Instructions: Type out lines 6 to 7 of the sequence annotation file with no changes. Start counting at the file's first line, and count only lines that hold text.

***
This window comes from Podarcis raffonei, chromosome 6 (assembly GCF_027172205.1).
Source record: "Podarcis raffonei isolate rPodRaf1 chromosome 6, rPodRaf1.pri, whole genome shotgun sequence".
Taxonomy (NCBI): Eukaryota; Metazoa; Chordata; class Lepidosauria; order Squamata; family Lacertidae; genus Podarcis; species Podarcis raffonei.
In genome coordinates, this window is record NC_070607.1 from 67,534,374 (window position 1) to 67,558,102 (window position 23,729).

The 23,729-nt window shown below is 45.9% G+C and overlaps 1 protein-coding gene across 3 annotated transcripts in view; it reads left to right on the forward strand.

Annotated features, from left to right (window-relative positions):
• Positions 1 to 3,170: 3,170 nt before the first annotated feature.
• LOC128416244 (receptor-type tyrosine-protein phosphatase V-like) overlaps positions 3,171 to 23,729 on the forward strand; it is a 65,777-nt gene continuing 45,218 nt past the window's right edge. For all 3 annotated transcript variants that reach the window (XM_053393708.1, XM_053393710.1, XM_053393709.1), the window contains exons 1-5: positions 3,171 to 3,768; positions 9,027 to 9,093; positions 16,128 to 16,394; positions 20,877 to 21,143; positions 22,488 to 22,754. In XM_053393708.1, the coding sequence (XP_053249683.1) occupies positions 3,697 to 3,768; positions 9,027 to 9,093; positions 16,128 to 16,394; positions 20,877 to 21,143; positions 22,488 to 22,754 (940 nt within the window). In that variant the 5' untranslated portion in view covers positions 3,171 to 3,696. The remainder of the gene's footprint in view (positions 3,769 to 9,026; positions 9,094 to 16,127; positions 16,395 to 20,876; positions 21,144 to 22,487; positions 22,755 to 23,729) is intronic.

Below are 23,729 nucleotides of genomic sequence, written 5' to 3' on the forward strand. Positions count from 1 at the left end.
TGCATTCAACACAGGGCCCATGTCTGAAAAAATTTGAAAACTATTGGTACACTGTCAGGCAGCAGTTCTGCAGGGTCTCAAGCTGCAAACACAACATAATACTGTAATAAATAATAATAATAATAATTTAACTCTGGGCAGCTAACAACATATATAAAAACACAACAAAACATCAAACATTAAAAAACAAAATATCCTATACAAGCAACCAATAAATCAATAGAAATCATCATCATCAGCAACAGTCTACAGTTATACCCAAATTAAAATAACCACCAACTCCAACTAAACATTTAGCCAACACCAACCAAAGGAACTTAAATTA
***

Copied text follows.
Annotated features, from left to right (window-relative positions):
• Positions 1 to 3,170: 3,170 nt before the first annotated feature.